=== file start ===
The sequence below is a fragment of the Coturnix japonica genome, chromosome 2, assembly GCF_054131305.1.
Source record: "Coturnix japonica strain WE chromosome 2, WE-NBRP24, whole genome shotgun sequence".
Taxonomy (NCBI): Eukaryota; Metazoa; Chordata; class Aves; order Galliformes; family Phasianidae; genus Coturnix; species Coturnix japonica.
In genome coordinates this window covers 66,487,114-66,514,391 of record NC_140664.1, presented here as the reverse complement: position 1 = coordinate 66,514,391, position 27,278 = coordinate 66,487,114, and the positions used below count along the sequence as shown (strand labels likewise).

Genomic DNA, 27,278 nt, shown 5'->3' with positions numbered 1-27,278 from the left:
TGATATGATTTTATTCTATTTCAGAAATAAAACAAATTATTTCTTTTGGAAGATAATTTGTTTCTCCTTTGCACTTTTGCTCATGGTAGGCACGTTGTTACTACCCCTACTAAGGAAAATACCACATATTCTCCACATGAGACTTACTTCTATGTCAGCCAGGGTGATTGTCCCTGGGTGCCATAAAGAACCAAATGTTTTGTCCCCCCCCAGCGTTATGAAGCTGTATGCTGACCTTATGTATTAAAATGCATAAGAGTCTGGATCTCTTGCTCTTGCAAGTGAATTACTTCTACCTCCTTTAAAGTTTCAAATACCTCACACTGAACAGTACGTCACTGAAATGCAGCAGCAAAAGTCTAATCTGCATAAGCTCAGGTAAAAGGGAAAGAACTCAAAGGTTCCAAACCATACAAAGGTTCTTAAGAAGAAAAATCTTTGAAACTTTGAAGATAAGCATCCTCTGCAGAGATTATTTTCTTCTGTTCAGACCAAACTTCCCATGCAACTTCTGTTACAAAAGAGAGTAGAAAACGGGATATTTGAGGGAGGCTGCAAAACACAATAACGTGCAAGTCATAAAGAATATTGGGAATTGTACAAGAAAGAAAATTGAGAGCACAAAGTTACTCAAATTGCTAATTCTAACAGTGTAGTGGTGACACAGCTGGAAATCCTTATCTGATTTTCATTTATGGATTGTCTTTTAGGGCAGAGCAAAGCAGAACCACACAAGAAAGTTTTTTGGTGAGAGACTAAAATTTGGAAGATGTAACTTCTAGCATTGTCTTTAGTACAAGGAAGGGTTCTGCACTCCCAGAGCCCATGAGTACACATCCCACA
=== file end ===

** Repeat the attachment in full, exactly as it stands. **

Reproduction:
The sequence below is a fragment of the Coturnix japonica genome, chromosome 2, assembly GCF_054131305.1.
Source record: "Coturnix japonica strain WE chromosome 2, WE-NBRP24, whole genome shotgun sequence".
Taxonomy (NCBI): Eukaryota; Metazoa; Chordata; class Aves; order Galliformes; family Phasianidae; genus Coturnix; species Coturnix japonica.
In genome coordinates this window covers 66,487,114-66,514,391 of record NC_140664.1, presented here as the reverse complement: position 1 = coordinate 66,514,391, position 27,278 = coordinate 66,487,114, and the positions used below count along the sequence as shown (strand labels likewise).

Genomic DNA, 27,278 nt, shown 5'->3' with positions numbered 1-27,278 from the left:
TGATATGATTTTATTCTATTTCAGAAATAAAACAAATTATTTCTTTTGGAAGATAATTTGTTTCTCCTTTGCACTTTTGCTCATGGTAGGCACGTTGTTACTACCCCTACTAAGGAAAATACCACATATTCTCCACATGAGACTTACTTCTATGTCAGCCAGGGTGATTGTCCCTGGGTGCCATAAAGAACCAAATGTTTTGTCCCCCCCCAGCGTTATGAAGCTGTATGCTGACCTTATGTATTAAAATGCATAAGAGTCTGGATCTCTTGCTCTTGCAAGTGAATTACTTCTACCTCCTTTAAAGTTTCAAATACCTCACACTGAACAGTACGTCACTGAAATGCAGCAGCAAAAGTCTAATCTGCATAAGCTCAGGTAAAAGGGAAAGAACTCAAAGGTTCCAAACCATACAAAGGTTCTTAAGAAGAAAAATCTTTGAAACTTTGAAGATAAGCATCCTCTGCAGAGATTATTTTCTTCTGTTCAGACCAAACTTCCCATGCAACTTCTGTTACAAAAGAGAGTAGAAAACGGGATATTTGAGGGAGGCTGCAAAACACAATAACGTGCAAGTCATAAAGAATATTGGGAATTGTACAAGAAAGAAAATTGAGAGCACAAAGTTACTCAAATTGCTAATTCTAACAGTGTAGTGGTGACACAGCTGGAAATCCTTATCTGATTTTCATTTATGGATTGTCTTTTAGGGCAGAGCAAAGCAGAACCACACAAGAAAGTTTTTTGGTGAGAGACTAAAATTTGGAAGATGTAACTTCTAGCATTGTCTTTAGTACAAGGAAGGGTTCTGCACTCCCAGAGCCCATGAGTACACATCCCACA